Gold Futures Settle Lower Again

Gold prices declined sharply on Tuesday, extending recent losses, after the dollar edged higher, and equities firmed up on strong Chinese manufacturing data.

The dollar index was up 99.95 early on in the session, and after falling to 98.99 by noon, recovered to 99.50 before faltering again.

Gold futures for June ended down $46.60, or about 2.8%, at $1,596.60 an ounce.

On Monday, gold futures for June ended down $10.90, or about 0.7%, at $1,643.20 an ounce

Gold futures gained almost 2% in the month.

Silver futures for May ended up $0.024 at $14.156 an ounce, while Copper futures for May settled at $2.2280 per pound, gaining $0.0725.

Upbeat factory activity data from China raised hopes of an economic recovery in the world’s second-largest economy, following the coronavirus outbreak.

The manufacturing sector in China moved back into expansion in March, the latest survey from the National Bureau of Statistics revealed with a PMI score of 52.0 – beating forecasts for 45.0. That’s up sharply from 35.7 in February.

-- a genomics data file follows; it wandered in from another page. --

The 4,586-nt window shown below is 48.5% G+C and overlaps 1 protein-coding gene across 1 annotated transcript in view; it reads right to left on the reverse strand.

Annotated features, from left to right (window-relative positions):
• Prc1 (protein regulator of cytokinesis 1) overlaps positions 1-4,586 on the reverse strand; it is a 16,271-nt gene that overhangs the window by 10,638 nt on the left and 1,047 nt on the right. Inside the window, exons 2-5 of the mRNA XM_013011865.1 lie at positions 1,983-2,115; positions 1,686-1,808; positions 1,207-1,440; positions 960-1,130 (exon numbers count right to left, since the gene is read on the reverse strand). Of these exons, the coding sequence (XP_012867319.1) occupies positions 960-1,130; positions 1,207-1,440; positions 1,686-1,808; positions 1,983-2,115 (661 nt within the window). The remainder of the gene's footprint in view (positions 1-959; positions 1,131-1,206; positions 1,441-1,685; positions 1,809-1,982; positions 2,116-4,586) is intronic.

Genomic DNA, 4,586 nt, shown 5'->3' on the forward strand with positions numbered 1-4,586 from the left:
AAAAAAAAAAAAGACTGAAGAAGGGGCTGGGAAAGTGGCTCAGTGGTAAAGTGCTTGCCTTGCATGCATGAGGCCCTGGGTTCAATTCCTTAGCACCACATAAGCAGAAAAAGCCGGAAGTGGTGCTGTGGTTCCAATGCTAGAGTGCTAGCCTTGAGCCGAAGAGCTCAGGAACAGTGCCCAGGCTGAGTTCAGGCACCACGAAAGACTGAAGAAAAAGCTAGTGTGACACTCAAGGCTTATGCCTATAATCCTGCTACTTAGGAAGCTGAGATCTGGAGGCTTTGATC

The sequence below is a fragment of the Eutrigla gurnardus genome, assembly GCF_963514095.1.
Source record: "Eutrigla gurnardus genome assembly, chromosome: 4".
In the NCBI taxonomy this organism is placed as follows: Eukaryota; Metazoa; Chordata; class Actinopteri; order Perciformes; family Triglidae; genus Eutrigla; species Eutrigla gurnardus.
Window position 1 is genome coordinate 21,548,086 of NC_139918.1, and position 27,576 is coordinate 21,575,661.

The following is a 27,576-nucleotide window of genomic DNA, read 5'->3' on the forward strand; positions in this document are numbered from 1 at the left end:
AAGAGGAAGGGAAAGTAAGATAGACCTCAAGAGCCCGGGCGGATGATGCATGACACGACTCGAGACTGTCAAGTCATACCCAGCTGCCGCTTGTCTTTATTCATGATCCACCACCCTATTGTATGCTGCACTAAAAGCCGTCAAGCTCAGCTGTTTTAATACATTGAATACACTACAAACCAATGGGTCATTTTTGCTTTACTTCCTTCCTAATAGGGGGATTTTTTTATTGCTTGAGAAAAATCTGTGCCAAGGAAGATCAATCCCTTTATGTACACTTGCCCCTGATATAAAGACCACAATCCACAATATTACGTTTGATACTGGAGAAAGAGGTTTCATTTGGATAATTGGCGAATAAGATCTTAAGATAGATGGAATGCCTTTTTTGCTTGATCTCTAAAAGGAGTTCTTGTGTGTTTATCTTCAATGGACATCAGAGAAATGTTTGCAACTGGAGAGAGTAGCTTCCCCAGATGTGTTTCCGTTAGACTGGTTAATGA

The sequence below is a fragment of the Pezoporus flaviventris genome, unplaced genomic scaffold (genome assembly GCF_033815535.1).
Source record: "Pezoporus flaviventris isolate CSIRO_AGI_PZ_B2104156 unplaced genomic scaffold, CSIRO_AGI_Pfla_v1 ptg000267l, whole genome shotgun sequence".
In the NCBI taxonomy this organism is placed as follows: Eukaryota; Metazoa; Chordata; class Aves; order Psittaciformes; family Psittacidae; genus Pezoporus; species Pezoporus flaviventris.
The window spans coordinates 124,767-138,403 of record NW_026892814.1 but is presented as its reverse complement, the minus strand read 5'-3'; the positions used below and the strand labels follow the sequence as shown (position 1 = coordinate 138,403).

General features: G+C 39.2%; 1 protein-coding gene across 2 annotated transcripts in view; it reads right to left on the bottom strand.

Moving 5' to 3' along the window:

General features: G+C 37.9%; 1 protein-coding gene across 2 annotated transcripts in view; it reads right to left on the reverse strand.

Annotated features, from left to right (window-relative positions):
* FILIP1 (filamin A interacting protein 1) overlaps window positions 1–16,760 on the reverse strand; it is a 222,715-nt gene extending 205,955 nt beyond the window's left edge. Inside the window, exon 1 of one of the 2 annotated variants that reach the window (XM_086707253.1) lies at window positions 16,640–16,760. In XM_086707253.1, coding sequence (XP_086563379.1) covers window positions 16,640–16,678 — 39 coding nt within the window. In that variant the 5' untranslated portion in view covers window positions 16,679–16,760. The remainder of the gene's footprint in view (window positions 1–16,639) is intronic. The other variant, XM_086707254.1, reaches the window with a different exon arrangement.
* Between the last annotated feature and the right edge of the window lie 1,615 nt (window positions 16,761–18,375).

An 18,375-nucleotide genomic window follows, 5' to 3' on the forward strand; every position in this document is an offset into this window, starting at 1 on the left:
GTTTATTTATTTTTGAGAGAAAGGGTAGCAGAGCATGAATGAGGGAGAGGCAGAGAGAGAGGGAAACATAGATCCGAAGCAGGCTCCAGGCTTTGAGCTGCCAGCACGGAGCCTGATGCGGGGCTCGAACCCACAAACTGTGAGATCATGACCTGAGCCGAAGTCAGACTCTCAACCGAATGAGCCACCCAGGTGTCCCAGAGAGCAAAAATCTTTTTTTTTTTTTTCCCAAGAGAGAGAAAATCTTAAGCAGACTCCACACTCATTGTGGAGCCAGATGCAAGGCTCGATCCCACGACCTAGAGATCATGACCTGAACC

The non-manufacturing PMI came in at 52.3, also exceeding expectations for 42.0 and up from 29.6 in the previous month. The composite PMI posted a score of 53.0, up from 28.9 a month prior.

The National Bureau of Statistics (NBS) attributed the surprise rebound in PMI to its record low base in February and cautioned that the readings do not signal a stabilization in economic activity.

In U.S. economic news, a report released by MNI Indicators said its Chicago business barometer fell to 47.8 in March from 49.0 in February, with a reading below 50 indicating a contraction in regional business activity.

The Chicago business barometer remained below 50 for the ninth straight month but showed a relatively modest decrease compared to economist estimates for a slump to 40.0.

A report from the Conference Board showed a notable decrease in U.S. consumer confidence in the month of March.

The Conference Board said its consumer confidence index slumped to 120.0 in March from an upwardly revised 132.6 in February. Economists had expected the consumer confidence index to tumble to 110.0 from the 130.7 originally reported for the previous month.

The report said the present situation index dipped to 167.7 in March from 169.3 in February, reflecting a modestly less favorable assessment of current conditions.

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